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Welcome to The Origins Blog. Here we share insights from behind the scenes interviews with our prestigious guests and colleagues, new and inspired perspectives from what we learn and discover about our origins, and a bit of the unexpected about our events and what goes on behind the scenes.
It’s a question I asked myself frequently as I researched, organized, and wrote the content for the Origins of Violence archive. I’ve never doubted the importance of preparing an open-access, community-focused treatment of the exciting and impactful work that was done during April 2014’s Origins of Violence workshop.
While doing research for The ASU Origins Project’s new educational experience: The Origins of Violence, two questions began to emerge for me. What are the natural reactions to the trauma these victims of violence were exposed to? And, are these reactions consistently represented throughout time?
"I’m having as much fun with just about anything in this work. It’s really fun, it’s what I talked about in terms of theories of beauty and perception. It’s a mixture of novelty and predictability that seems to be just the right kind of mixture to keep things going forward."
This week the world celebrated the end of an era as the New Horizons spacecraft made a fly-by approach of the furthest classical planet in our solar system, Pluto. The occasion shared a special anniversary – it was 50 years to the day that the Mariner 4 probe flew by the planet Mars, giving us the closest look at another planet for the very first time.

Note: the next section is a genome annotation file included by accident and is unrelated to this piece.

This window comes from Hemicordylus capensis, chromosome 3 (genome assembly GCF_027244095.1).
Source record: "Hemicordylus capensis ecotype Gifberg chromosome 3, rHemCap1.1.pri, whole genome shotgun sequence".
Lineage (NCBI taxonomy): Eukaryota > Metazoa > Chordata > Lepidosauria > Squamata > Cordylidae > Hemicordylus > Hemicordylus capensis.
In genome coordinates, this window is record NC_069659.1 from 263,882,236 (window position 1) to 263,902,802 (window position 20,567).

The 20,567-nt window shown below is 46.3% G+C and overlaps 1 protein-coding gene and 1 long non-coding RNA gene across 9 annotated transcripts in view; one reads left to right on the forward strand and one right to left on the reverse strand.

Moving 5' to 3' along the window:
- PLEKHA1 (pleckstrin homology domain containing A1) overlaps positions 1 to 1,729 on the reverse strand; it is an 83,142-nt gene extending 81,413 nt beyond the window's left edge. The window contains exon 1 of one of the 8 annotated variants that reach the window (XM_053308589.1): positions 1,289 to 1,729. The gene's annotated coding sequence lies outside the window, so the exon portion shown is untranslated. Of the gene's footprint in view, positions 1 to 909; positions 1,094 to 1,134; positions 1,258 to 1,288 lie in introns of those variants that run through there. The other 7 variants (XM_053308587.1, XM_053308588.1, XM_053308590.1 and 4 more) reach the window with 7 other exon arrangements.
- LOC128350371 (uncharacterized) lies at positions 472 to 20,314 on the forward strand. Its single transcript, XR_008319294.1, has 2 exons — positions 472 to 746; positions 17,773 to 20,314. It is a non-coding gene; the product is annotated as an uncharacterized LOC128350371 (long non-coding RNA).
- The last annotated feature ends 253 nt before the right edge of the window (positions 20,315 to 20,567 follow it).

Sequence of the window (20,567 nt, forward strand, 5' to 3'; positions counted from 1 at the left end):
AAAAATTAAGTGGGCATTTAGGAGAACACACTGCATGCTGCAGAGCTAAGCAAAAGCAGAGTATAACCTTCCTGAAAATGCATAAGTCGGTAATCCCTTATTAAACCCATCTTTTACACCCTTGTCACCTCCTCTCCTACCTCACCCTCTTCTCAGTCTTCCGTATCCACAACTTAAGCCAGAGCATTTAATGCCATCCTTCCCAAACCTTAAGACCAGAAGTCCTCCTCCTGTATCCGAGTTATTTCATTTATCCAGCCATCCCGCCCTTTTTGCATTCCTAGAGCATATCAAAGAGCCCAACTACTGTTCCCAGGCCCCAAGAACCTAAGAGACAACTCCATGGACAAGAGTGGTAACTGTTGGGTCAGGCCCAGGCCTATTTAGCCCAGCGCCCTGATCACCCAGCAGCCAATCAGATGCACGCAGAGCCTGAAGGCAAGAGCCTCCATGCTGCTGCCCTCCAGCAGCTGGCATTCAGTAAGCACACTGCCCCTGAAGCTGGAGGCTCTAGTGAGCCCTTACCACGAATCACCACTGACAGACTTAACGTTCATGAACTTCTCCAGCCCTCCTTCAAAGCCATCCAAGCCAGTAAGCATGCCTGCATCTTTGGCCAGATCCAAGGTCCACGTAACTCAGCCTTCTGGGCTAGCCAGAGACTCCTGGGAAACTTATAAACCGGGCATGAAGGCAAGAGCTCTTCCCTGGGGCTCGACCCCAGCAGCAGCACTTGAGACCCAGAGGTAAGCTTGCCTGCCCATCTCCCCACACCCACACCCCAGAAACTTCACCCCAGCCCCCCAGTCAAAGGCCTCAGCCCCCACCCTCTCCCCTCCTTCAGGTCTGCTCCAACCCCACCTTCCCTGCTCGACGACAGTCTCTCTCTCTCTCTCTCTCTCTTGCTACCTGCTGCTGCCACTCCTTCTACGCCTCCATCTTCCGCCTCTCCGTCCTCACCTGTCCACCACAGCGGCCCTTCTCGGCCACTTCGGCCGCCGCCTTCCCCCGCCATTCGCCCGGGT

In this two part interview, Frank Wilczek speaks about what might have been his most interesting semester at Arizona Sate University, what’s on the horizon for him in the coming months, and reflections on his journey as a scientist from his earliest origins.
Adrian Liu is someone who was never intimidated by the vast scale of our universe. Liu explained how the fear of physics is somewhat acquired, and that fundamentally it’s not all that different from when any of us looked up at the night’s sky and ask ourselves “what is that?”
With the strike of a key, the individual pieces of the piano were brought to life in an orchestral manner with the ethereal music of Phillip Glass. The life work of a man who has been called “one most influential and controversial contemporary composers”, lives on through his compositions, played by a new generation of performers.
Just before the March 22, 2015 Dialogue: Science, Mind, and Politics, I had the chance to sit down with Noam Chomsky for a quick interview to hear his thoughts on the intersection of creativity, art, and science.
There are many titles that accurately describe Chomsky. Linguist, activist, philosopher, computer scientist, professor, dissident, scientist, anarchist, behaviorist, and intellectual.
There’s confusion surrounding extinction and humans - whether it happens to us, or because of us? The Anthropocene, the geological age of humanity, is a forceful topic because it plays on humans’ invasiveness, and how we have begun to leave a giant imprint of Earth’s life systems.